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braves-and-mlb-offensive-leaders | July | 2005 Articles

2005 Archives

Braves and MLB Offensive Leaders

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I know you're curious. Here's how this works: MLB bests and worsts require 250 plate appearances to qualify, but Braves hitters only require 100 plate appearances to be on the list. This allows me to compare Braves hitters with significant numbers of plate appearances even if they don't qualify for league leaderboards, while also listing MLB bests and worsts on the same list among players who do (or almost) qualify.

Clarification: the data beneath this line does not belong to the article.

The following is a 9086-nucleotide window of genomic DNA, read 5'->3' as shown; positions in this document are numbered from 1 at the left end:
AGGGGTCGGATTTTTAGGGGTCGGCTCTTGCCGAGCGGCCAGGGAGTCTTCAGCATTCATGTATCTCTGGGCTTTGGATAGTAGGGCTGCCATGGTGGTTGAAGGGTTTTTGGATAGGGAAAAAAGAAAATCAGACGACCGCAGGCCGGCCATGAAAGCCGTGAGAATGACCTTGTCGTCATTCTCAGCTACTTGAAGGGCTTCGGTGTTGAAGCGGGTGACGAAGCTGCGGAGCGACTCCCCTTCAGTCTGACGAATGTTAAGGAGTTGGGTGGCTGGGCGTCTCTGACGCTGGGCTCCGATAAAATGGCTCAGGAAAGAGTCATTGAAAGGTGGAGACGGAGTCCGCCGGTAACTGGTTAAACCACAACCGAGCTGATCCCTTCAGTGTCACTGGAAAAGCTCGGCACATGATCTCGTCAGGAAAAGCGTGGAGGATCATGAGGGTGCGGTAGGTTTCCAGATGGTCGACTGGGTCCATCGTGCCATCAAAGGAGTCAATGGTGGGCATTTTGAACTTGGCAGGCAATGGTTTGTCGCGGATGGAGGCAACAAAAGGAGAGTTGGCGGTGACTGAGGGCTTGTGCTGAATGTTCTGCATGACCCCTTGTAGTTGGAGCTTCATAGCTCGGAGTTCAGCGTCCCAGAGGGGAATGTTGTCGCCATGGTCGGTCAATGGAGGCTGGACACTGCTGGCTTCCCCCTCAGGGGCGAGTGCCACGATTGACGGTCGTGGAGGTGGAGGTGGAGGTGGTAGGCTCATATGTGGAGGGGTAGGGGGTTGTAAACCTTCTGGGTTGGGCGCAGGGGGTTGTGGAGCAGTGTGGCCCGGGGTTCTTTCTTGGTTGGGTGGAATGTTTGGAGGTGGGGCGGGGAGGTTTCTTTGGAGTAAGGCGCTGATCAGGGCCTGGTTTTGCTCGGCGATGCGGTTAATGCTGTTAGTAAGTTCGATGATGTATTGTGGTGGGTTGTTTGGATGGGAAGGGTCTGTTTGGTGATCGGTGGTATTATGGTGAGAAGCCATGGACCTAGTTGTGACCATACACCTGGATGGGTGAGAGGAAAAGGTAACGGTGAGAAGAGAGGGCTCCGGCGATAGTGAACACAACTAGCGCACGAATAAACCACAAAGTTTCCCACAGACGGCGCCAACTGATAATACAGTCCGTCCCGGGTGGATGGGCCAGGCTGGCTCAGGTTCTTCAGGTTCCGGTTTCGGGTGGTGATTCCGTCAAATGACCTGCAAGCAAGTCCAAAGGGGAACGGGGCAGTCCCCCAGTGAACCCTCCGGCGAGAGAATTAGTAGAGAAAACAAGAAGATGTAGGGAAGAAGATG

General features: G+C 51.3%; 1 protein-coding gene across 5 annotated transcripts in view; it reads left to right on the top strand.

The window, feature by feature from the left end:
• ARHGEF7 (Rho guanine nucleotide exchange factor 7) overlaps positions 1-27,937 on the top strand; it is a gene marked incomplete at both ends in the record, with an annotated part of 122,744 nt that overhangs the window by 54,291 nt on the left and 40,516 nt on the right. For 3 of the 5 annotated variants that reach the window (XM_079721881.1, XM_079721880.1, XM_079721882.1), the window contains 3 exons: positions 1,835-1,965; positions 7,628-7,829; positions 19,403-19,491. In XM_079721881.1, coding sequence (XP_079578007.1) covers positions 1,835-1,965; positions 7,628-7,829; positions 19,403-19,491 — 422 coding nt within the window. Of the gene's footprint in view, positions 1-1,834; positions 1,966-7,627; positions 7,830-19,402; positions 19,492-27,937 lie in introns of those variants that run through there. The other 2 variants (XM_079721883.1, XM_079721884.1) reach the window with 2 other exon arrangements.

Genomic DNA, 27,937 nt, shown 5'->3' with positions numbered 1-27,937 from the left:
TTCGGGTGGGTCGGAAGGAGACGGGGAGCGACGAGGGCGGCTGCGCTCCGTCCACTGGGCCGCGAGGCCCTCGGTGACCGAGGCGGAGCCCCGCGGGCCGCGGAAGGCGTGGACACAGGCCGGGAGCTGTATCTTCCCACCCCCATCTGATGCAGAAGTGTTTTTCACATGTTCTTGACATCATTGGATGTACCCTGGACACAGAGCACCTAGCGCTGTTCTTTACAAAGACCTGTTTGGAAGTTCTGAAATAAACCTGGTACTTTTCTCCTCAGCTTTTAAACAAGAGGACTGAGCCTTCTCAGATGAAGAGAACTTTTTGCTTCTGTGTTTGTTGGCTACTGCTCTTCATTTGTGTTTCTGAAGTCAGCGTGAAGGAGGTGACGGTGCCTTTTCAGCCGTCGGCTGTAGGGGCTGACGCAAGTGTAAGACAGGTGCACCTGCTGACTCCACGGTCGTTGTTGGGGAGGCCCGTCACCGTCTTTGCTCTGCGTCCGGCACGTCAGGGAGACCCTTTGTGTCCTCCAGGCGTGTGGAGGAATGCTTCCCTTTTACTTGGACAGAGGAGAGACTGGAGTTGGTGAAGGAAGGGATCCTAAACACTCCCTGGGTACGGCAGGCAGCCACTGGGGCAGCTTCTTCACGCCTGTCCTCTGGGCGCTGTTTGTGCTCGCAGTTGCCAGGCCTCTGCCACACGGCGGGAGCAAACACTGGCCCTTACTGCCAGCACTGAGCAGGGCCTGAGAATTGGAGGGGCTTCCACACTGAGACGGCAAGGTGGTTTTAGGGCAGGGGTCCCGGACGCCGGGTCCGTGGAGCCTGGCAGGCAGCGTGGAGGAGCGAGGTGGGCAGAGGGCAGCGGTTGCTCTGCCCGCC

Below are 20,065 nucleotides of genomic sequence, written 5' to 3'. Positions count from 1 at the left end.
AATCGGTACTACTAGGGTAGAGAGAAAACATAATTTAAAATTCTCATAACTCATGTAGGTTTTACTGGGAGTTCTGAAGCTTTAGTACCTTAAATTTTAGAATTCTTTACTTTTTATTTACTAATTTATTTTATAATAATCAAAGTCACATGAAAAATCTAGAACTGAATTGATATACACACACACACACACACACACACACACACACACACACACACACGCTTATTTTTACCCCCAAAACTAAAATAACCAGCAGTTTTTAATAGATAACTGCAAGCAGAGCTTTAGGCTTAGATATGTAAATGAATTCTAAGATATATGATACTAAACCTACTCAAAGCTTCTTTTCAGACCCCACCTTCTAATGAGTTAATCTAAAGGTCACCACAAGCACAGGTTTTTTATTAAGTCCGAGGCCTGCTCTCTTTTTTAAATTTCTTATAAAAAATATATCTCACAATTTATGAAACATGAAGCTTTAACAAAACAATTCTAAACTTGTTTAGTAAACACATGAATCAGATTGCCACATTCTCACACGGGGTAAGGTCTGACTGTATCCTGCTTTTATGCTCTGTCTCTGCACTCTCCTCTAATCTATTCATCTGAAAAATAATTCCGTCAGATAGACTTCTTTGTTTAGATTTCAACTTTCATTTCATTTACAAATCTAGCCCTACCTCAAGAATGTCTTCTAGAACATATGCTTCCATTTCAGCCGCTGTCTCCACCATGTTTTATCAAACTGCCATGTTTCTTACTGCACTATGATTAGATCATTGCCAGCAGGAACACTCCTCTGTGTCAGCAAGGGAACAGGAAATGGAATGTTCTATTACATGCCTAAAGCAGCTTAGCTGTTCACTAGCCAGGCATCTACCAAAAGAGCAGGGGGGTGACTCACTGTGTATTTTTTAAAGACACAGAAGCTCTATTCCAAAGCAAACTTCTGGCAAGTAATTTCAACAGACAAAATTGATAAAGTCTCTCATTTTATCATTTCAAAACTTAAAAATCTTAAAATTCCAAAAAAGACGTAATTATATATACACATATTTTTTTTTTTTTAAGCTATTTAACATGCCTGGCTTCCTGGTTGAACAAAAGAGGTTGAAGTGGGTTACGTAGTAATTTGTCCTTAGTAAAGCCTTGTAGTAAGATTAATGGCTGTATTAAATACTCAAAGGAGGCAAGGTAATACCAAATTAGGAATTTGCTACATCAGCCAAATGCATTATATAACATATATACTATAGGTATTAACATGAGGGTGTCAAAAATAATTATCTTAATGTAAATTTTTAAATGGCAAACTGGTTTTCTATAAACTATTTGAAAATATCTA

AVG .369 Derrek Lee .309 Peter Orr .287 Wilson Betemit .286 Marcus Giles .278 Andruw Jones .277 MLB Average .276 Julio Franco .270 Chipper Jones .265 Adam LaRoche .261 Johnny Estrada .260 Rafael Furcal .259 Braves Team .244 Brian Jordan .238 Ryan Langerhans .236 Kelly Johnson .211 Raul Mondesi .186 Christian Guzman OBP .446 Derrek Lee .398 Chipper Jones .365 Marcus Giles .360 Andruw Jones .345 Julio Franco .345 Peter Orr .344 MLB Average .344 Wilson Betemit .330 Kelly Johnson .326 Braves Team .322 Ryan Langerhans .320 Adam LaRoche .318 Rafael Furcal .308 Johnny Estrada .292 Brian Jordan .271 Raul Mondesi .226 Christian Guzman SLG .733 Derrek Lee .601 Andruw Jones .500 Chipper Jones .474 Julio Franco .473 Adam LaRoche .468 Wilson Betemit .447 MLB Average .437 Marcus Giles .427 Braves Team .409 Peter Orr .408 Kelly Johnson .398 Ryan Langerhans .392 Rafael Furcal .371 Johnny Estrada .359 Raul Mondesi .335 Brian Jordan .264 Tony Womack